The key investment objectives of Marlin are to:
The investment philosophy of the Manager, Fisher Funds, is summarised by the following broad principles:
Fisher Funds employs an investment analysis model that it calls STEEPP to analyse existing and new portfolio companies. This analysis gives each company a score against a number of criteria that Fisher Funds believes need to be present in a successful portfolio company. All companies are then ranked according to their STEEPP score, to broadly determine their portfolio weighting (or indeed whether they make the grade to be a portfolio company in the first place).
Strength of the Business
What is the company’s competitive advantage? Is it sustainable? Is the company a market leader? Does it have a dominant position? A strong business is one that can maintain its profit margins by employing a unique strategy.
How has the company performed in the past? Has the company performed under the same management team? Has it grown organically or by acquisition? How did the company react during a downturn? Fisher Funds prefers to buy established companies that have executed well in the past.
How fast has the company been able to grow its earnings in the past? How consistent has earnings growth been? Fisher Funds prefers to buy companies that exhibit secular growth characteristics where the company has proven its ability to provide a high or improving return on invested capital.
Earnings Growth Forecast
What is the company’s earnings growth forecast over the next three to five years? What is the probability of achieving the forecast? What does Fisher Funds’ expect the company’s earnings potential to be? Fisher Funds notices that too many analysts focus on short-term earnings. As long-term growth investors, Fisher Funds thinks about where the company’s earnings could be in three to five years.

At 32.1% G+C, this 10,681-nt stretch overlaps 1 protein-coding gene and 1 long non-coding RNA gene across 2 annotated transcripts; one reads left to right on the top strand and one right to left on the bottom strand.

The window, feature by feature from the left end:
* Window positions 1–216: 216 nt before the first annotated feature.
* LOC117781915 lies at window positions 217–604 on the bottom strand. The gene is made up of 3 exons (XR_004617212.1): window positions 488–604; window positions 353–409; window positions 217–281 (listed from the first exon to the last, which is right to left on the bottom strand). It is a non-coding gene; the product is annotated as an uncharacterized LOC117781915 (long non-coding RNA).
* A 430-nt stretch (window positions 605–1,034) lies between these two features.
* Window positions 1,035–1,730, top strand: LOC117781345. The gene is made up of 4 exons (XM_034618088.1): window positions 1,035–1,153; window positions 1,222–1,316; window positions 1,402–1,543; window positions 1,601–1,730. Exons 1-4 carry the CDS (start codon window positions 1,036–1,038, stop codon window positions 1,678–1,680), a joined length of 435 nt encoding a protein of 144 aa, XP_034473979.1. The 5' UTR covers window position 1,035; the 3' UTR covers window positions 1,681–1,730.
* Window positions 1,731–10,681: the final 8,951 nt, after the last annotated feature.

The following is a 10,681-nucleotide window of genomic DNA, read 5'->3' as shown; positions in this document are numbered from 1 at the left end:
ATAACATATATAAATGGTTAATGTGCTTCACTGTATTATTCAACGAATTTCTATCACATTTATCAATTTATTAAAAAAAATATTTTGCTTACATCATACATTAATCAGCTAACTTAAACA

Who are the management team and how long have they been in their roles? Who are the directors, what is their history with the company, and what do they bring to the Board? What is the depth of management in the organisation and is there a succession plan for the key executive roles? Do the management team own shares in the business and how are they rewarded? Has the Board and management exhibited good corporate behaviour in the areas of environmental, social and governance considerations? For Fisher Funds, the quality of the company management and its corporate governance is of paramount importance.
How much of the future earnings growth is already reflected in the share price? Where does the current share price sit in relation to Fisher Funds’ worst to best case valuation range? A company will generate a higher score where the market price currently reflects little of that company’s upside potential.